Marian Gladys Jackson


Marian Gladys Jackson
Marian Gladys Jackson

Marian Gladys Jackson, 87, died Wednesday, March 4, in Republic, Washington. Previously she had lived in Curlew for about 10 years, and in Montana near her daughter Susan for about 5 years.

In December, she came “home” to Republic, where she was living at MJ’s Adult Family Home. The family is so grateful for the exceptionally loving care she received while in Mari Jo’s care.

Marian was born to Nelson Rhe and Lucy Candace Rowland on April 23, 1927, in Aumsville, Oregon. She married William Harvey in 1944, and they had a son, Greg. Later, Marian married Walt Jackson, and they had a daughter, Susan.

Marian was an extraordinary woman who excelled at many things. She helped her grandma run the telephone switchboard in Aumsville when she was a young girl. Later, she worked in an upholstery shop. She was an excellent seamstress and cook. She worked alongside her husband, Walt, building houses for 20 years, doing virtually every phase of construction. She raised cattle and loved her garden. She also loved hunting, fishing, berry picking, and digging clams. Marian enjoyed every phase of meat processing. After her husband Walt died, she went to massage school and became a licensed massage therapist, which she practiced for several years. Marian was always ready to lend a hand when anyone needed help. She loved to travel and visited many countries, but her favorite travels were to visit her friends and family.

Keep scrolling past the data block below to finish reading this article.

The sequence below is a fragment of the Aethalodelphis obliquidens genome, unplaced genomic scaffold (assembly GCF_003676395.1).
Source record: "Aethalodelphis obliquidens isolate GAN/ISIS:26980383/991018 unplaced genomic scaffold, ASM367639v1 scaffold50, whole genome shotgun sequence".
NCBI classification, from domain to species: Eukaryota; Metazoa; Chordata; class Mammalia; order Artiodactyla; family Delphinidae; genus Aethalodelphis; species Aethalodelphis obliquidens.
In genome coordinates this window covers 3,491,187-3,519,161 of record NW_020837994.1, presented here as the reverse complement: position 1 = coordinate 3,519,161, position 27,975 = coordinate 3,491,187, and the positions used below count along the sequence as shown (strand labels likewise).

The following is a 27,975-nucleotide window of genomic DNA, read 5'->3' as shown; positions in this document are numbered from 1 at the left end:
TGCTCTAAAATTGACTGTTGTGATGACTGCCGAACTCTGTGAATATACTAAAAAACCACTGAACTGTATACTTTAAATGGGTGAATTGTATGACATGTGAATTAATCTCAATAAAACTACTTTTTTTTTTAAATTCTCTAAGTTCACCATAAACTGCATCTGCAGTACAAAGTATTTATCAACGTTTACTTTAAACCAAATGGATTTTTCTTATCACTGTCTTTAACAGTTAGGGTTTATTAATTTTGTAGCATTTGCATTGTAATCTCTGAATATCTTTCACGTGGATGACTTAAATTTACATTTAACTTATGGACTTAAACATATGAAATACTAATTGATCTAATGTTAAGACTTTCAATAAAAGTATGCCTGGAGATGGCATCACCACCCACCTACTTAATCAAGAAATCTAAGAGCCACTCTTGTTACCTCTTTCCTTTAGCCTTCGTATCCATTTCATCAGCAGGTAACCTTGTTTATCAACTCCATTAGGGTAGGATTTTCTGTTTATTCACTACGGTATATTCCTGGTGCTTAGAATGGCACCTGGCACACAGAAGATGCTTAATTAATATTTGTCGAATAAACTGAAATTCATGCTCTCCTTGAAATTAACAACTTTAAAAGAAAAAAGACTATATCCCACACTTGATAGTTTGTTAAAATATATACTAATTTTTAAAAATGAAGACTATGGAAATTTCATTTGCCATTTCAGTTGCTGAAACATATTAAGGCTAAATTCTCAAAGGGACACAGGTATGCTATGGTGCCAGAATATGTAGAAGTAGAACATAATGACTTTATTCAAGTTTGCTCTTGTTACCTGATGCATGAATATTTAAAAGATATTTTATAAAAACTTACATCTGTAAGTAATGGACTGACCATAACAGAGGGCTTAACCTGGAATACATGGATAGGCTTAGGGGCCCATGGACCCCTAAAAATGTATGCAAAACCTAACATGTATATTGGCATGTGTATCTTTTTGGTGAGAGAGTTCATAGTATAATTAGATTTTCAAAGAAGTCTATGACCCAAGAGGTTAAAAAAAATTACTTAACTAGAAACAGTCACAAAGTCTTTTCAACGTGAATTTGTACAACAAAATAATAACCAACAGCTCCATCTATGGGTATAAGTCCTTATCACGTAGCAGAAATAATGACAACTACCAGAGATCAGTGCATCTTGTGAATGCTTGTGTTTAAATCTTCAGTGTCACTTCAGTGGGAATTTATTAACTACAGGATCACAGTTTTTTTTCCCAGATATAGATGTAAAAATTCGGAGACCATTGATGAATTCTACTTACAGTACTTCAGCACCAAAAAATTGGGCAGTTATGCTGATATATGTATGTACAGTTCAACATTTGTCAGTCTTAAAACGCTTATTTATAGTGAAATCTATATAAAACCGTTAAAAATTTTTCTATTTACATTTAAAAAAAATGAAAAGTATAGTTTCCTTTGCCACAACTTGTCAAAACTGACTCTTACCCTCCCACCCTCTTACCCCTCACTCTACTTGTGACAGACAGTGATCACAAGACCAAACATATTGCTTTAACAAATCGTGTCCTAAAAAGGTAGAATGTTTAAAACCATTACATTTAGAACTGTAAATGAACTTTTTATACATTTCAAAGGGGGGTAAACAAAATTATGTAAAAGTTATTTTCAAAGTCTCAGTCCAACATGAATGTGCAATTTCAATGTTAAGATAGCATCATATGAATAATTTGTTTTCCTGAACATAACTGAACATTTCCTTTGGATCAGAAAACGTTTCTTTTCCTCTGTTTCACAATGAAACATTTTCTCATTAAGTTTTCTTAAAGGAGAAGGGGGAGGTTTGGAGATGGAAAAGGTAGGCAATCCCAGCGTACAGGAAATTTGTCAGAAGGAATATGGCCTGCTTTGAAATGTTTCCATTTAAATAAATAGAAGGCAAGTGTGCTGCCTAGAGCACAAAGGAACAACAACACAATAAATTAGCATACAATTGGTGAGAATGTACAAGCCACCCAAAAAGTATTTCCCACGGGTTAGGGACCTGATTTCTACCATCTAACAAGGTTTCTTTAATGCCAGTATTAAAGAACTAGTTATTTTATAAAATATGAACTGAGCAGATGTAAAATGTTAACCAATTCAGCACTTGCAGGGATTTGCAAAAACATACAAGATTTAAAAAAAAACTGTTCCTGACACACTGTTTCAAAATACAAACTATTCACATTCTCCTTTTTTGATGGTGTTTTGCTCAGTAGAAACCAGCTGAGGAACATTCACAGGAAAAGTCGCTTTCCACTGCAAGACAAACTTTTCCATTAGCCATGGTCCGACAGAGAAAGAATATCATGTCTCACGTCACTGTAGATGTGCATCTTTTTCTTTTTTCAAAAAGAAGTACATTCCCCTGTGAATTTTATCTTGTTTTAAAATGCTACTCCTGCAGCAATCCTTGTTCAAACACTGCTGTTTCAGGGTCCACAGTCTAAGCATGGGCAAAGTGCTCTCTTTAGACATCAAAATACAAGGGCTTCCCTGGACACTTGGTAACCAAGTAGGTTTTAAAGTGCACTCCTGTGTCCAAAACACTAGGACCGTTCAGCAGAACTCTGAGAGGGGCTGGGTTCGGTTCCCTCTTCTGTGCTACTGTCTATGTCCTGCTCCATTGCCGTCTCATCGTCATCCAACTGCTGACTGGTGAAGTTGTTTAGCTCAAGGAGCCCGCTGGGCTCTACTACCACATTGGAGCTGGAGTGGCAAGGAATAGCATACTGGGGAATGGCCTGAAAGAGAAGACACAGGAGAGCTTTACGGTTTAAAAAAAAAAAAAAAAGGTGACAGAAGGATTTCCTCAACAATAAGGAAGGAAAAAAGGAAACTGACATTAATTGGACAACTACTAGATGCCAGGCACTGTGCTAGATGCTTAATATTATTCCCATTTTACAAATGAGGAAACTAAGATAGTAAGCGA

Marian found her greatest joy in her faith and fellowship in her church. She loved reading her Bible and meeting together with others who served the Lord as she did.

Marian is survived by her son Greg (Christy) Harvey of Curlew, WA, her daughter Susan (Howard) Eoff of Bozeman, MT, and brother, Jim (Patti) Casteel of Aurora,OR, as well as 7 grandchildren, 13 great grandchildren, nieces, nephews, and many, many friends. She was preceded in death by her parents, both of her husbands, and her brother Walter.

Services were held Saturday, March 21 in Oroville, Washington, at the Free Methodist Church.